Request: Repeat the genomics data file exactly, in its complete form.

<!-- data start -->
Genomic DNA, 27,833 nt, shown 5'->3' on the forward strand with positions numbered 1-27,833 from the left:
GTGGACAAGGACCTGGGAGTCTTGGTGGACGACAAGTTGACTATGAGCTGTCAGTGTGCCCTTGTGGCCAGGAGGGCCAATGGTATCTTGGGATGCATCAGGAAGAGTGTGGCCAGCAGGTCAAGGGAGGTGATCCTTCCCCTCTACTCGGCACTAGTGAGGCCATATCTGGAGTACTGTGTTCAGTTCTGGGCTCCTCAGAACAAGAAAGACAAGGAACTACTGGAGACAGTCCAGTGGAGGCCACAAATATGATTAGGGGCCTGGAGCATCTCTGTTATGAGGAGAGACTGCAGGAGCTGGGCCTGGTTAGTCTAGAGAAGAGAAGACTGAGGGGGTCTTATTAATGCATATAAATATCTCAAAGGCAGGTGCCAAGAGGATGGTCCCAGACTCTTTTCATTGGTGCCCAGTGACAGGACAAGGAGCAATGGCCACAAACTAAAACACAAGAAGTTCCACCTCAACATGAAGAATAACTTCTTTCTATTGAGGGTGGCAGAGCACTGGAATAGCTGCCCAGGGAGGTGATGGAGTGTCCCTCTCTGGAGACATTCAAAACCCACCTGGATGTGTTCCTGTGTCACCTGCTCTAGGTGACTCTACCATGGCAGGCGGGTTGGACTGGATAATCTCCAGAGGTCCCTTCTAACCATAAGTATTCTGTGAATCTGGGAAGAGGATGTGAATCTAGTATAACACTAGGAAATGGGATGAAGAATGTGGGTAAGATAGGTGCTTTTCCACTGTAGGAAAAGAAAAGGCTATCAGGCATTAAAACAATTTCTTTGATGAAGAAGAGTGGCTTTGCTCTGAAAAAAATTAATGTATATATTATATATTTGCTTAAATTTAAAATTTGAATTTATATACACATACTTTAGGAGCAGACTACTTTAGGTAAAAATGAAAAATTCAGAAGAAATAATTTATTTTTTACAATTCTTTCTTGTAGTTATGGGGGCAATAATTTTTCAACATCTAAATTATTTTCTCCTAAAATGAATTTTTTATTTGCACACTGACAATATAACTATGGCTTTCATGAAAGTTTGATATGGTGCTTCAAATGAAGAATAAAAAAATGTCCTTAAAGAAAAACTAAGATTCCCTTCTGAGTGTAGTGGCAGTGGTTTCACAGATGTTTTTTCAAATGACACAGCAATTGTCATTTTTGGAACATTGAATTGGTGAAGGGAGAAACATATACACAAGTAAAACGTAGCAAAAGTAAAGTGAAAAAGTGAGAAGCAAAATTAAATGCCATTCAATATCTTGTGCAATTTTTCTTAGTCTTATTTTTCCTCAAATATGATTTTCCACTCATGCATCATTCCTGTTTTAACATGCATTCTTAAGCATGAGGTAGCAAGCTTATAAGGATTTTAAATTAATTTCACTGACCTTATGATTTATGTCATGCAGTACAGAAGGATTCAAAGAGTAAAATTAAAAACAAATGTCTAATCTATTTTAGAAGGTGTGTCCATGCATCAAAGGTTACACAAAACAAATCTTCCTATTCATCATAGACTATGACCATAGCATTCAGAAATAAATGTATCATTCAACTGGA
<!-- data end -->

Genomic DNA, 27,833 nt, shown 5'->3' on the forward strand with positions numbered 1-27,833 from the left:
GTGGACAAGGACCTGGGAGTCTTGGTGGACGACAAGTTGACTATGAGCTGTCAGTGTGCCCTTGTGGCCAGGAGGGCCAATGGTATCTTGGGATGCATCAGGAAGAGTGTGGCCAGCAGGTCAAGGGAGGTGATCCTTCCCCTCTACTCGGCACTAGTGAGGCCATATCTGGAGTACTGTGTTCAGTTCTGGGCTCCTCAGAACAAGAAAGACAAGGAACTACTGGAGACAGTCCAGTGGAGGCCACAAATATGATTAGGGGCCTGGAGCATCTCTGTTATGAGGAGAGACTGCAGGAGCTGGGCCTGGTTAGTCTAGAGAAGAGAAGACTGAGGGGGTCTTATTAATGCATATAAATATCTCAAAGGCAGGTGCCAAGAGGATGGTCCCAGACTCTTTTCATTGGTGCCCAGTGACAGGACAAGGAGCAATGGCCACAAACTAAAACACAAGAAGTTCCACCTCAACATGAAGAATAACTTCTTTCTATTGAGGGTGGCAGAGCACTGGAATAGCTGCCCAGGGAGGTGATGGAGTGTCCCTCTCTGGAGACATTCAAAACCCACCTGGATGTGTTCCTGTGTCACCTGCTCTAGGTGACTCTACCATGGCAGGCGGGTTGGACTGGATAATCTCCAGAGGTCCCTTCTAACCATAAGTATTCTGTGAATCTGGGAAGAGGATGTGAATCTAGTATAACACTAGGAAATGGGATGAAGAATGTGGGTAAGATAGGTGCTTTTCCACTGTAGGAAAAGAAAAGGCTATCAGGCATTAAAACAATTTCTTTGATGAAGAAGAGTGGCTTTGCTCTGAAAAAAATTAATGTATATATTATATATTTGCTTAAATTTAAAATTTGAATTTATATACACATACTTTAGGAGCAGACTACTTTAGGTAAAAATGAAAAATTCAGAAGAAATAATTTATTTTTTACAATTCTTTCTTGTAGTTATGGGGGCAATAATTTTTCAACATCTAAATTATTTTCTCCTAAAATGAATTTTTTATTTGCACACTGACAATATAACTATGGCTTTCATGAAAGTTTGATATGGTGCTTCAAATGAAGAATAAAAAAATGTCCTTAAAGAAAAACTAAGATTCCCTTCTGAGTGTAGTGGCAGTGGTTTCACAGATGTTTTTTCAAATGACACAGCAATTGTCATTTTTGGAACATTGAATTGGTGAAGGGAGAAACATATACACAAGTAAAACGTAGCAAAAGTAAAGTGAAAAAGTGAGAAGCAAAATTAAATGCCATTCAATATCTTGTGCAATTTTTCTTAGTCTTATTTTTCCTCAAATATGATTTTCCACTCATGCATCATTCCTGTTTTAACATGCATTCTTAAGCATGAGGTAGCAAGCTTATAAGGATTTTAAATTAATTTCACTGACCTTATGATTTATGTCATGCAGTACAGAAGGATTCAAAGAGTAAAATTAAAAACAAATGTCTAATCTATTTTAGAAGGTGTGTCCATGCATCAAAGGTTACACAAAACAAATCTTCCTATTCATCATAGACTATGACCATAGCATTCAGAAATAAATGTATCATTCAACTGGA